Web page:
You are here

Aussie PM refuses to get snagged on sausage debate

doc72regrwtya91kx6emgeb_doc72qaio3if80rf52ydx4.jpg
It's the debate that has been sizzling Down Under for days, but new Australian Prime Minister Scott Morrison refused to take sides Wednesday on the hot topic of whether onions should be served on top or under a sausage.

[SINGAPORE] It's the debate that has been sizzling Down Under for days, but new Australian Prime Minister Scott Morrison refused to take sides Wednesday on the hot topic of whether onions should be served on top or under a sausage.

Australian hardware chain Bunnings served up a banger of a controversy this week when it emerged it had told staff to put the onions under sausages citing health and safety concerns.

The chain - which often runs barbecue fundraisers at its stores - said there were concerns people might be injured by stray onions if the slippery vegetables ended up on the floor.

Cue raging debate in Australia on whether the directive was a sensible response to a potential risk, or the latest example of corporate health and safety overkill.

sentifi.com

Market voices on:

On Wednesday, at the sidelines of a regional diplomatic summit in Singapore, Mr Morrison was fielding a string of journalists' questions ranging from his hopes to move Australia's Israel embassy to Jerusalem to the trade war between the United States in China.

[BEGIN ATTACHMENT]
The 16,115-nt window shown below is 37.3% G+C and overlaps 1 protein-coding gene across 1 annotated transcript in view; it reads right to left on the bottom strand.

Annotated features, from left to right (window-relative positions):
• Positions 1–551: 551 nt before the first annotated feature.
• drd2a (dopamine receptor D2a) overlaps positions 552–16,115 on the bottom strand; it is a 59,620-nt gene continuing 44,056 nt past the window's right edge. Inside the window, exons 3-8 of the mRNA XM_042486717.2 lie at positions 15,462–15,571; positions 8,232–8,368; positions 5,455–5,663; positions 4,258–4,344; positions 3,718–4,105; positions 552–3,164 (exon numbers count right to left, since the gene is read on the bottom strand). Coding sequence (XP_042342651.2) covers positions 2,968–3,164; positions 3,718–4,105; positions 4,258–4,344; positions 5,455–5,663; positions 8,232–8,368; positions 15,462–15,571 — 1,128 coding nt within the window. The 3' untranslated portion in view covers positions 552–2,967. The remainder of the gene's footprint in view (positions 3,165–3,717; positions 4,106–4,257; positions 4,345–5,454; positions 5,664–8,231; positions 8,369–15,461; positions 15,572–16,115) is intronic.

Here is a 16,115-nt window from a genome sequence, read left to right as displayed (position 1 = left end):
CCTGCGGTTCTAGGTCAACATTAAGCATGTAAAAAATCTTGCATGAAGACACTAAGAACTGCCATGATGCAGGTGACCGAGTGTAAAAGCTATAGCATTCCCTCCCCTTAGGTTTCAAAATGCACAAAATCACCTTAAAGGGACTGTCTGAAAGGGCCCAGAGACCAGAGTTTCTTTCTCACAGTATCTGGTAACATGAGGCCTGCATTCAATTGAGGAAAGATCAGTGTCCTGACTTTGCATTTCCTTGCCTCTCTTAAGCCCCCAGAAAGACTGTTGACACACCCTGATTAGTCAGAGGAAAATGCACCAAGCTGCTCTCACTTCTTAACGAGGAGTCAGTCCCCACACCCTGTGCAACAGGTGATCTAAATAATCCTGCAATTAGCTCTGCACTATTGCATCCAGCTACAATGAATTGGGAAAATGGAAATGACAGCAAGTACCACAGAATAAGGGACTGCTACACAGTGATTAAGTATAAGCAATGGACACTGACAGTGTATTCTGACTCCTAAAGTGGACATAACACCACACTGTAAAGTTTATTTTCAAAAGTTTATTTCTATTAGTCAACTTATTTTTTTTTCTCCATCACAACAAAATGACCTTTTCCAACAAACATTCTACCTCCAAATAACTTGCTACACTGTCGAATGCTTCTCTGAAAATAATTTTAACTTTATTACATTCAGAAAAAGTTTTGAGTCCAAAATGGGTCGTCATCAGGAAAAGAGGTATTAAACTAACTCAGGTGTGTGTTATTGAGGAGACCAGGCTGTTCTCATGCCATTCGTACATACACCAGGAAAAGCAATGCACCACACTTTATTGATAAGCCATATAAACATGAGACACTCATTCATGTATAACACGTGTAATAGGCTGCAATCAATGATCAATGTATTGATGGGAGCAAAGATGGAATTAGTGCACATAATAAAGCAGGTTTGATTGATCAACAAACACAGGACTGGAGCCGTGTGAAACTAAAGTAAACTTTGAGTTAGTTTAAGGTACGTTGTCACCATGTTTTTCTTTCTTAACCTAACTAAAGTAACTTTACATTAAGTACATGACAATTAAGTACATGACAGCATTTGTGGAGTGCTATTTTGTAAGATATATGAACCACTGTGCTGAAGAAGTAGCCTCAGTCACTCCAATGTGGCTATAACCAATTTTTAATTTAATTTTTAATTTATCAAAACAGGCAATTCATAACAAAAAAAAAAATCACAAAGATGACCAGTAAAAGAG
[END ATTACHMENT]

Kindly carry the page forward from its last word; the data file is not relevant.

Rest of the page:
Then came a curve ball. Was Bunnings being "un-Australian" to dictate where onions should go?

"Whether the onions are on top or underneath, I'll always be buying sausages on bread," Mr Morrison diplomatically replied.

"Frankly I'm not going to give them any recipe hints," he added.

Many fellow Australians have been a little more forthcoming in their views.

"A vital staple in the Australian diet is a snag (sausage) on some fresh white bread, with a sprinkling of burnt, caramelised onion on top with a dollop of sauce," radio DJ Ryan "Fitzy" Fitzgerald, wrote in an open letter to Bunnings that went viral.

"So why, why would you entertain the idea of bowing down to bureaucrats and safety officers to change the order of a recipe that doesn't need to be fixed?" he added.

But others testified that they have had indeed experienced dangerous encounters with onions piled on top of sausages.

A Queensland farmer, who only gave his first name Trevor, phoned ABC Sunshine Coast to say he had reached a non-disclosure settlement with Bunnings three years ago after slipping on some onions and injuring his back.

"It is serious stuff, this onion thing," he said.

AFP